Gas Shortages Cripple Atlanta and Nashville

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Gas Shortages Cripple Atlanta and Nashville

By W.B. King

ATLANTA -- The rippling effects of Hurricane Ike are being realized in the greater region here and elsewhere across the Southeast as convenience store and gas station operators struggle to meet supply demands as the balance of tanks run dry.

"There is a huge demand that has put a drain on the entire system," Mike Thorburgh, manager of public affairs and government relations for QuikTrip, told CSNews Online. "We’re running about 50 percent of all our stores without gas," he said, adding the company operates 111 locations in the greater Atlanta region. "We’re doing our best to keep those 50 percent of stores full [of fuel] and operational 24/7."

Analysts say the one-two punch of Hurricanes Gustav and Ike caused a production slow down that is still playing out as consumers flood the market. Jeff Lenard of NACS: the Association for Convenience and Petroleum Retailing, told The Associated Press "the system is not equipped for that. The system is equipped for people to buy gas once or twice a week."

More than a dozen refineries in coastal Texas were shut down or disrupted because of Ike, which accounts for approximately 20 percent of the nation’s gas and diesel production. While power has been restored to 12 Louisiana refineries impacted by Hurricane Gustav, the supply is not expected to increase until the dozen-plus Texas Gulf Coast refineries are fully operational.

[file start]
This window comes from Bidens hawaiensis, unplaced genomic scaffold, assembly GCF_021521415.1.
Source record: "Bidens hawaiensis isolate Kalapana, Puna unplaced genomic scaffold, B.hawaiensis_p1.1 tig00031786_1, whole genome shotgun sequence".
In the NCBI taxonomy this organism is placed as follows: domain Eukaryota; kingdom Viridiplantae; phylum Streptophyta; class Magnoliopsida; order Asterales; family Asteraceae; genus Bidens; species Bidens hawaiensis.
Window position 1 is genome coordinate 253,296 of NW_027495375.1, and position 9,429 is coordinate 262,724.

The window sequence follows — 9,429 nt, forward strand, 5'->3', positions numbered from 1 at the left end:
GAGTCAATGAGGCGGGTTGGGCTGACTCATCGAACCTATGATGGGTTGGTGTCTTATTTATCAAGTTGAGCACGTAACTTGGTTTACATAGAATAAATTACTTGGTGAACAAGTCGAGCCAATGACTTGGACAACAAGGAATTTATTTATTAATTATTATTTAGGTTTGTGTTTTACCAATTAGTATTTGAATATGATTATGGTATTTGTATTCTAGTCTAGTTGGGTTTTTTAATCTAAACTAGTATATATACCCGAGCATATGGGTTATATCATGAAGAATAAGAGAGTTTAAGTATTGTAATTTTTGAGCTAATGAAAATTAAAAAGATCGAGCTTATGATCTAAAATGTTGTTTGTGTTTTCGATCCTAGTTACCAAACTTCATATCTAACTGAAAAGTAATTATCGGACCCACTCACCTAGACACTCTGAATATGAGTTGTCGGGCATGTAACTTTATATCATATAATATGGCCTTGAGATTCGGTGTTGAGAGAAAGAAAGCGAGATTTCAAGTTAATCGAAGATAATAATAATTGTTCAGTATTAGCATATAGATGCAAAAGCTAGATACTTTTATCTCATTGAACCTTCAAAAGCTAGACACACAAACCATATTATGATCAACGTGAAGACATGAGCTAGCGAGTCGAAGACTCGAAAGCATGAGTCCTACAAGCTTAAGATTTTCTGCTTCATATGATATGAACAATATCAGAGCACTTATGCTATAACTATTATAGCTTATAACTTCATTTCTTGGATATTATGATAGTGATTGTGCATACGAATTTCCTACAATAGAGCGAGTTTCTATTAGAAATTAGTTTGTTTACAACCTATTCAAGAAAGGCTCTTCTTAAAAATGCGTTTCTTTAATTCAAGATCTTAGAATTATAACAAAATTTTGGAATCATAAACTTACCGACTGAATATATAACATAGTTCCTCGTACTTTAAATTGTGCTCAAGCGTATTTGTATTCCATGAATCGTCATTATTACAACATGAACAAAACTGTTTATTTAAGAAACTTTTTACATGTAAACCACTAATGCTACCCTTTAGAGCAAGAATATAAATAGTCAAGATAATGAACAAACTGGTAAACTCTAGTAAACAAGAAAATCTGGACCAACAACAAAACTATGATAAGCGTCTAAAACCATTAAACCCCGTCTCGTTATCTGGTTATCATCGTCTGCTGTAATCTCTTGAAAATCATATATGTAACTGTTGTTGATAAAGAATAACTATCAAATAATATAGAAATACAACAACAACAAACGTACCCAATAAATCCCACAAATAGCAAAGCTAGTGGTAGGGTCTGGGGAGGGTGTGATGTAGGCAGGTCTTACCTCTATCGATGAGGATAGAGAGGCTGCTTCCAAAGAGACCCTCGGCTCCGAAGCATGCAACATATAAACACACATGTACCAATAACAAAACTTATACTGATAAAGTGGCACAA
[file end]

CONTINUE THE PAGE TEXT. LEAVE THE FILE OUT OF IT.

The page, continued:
Coupled with the news over the government’s $700 billion dollar bailout of financial institutions, oil prices climbed by more than $25 a barrel in a surge triggered by investor anxiety, reported the AP.

Thorburgh said QuikTrip is in the same boat as everyone else and is taking a "wait and see approach."

"We hope it gets better sooner rather than later," he told CSNews Online. "We learned from Hurricanes Katrina and Rita and have been through this before so we pre-planned to eliminate frustrations."

The approximately 55 stores without gas are still operational, noted Thorburgh, adding marquees have been stripped of numbers and pricing to eliminate "false marketing." The stores with gas are determined through a mapping system, said Thorburgh which takes into traffic patters in the quadrants of metro Atlanta.

"It’s not a pleasant situation, but we’re going to execute our plans and move forward," he told CSNews Online.

Meanwhile, Nashville is also experiencing severe gasoline shortages. AAA spokesman, Randy Bly, told the AP "you guys [in Nashville] rate No. 1," adding the Tallahassee, Fla., region is also experiencing significant shortages.

Emily LeRoy, associate director for the Tennessee Oil Marketers Association, told the AP supply shortages and panic buying have created the problem. As long lines form at those gas stations that do have fuel, nine major refineries remained off-line Monday in the Texas Gulf Coast.

"It takes a while for our retailers to get up and going and restock. We’re asking the public to give us a little breathing room," LeRoy told the AP.

Jonathan Edwards, who owns approximately 40 stations in southern Middle Tennessee and northeastern Alabama, told the AP that throughout the weekend, his tankers fueling up in Nashville were allowed only 50 percent of their August allocation.

"But they’ve told me they’re going to bump it up to 100 percent," he told the AP Monday. "Still, it takes a while to erase a two-week deficit. People just need to exercise some restraint. The world is not coming to an end."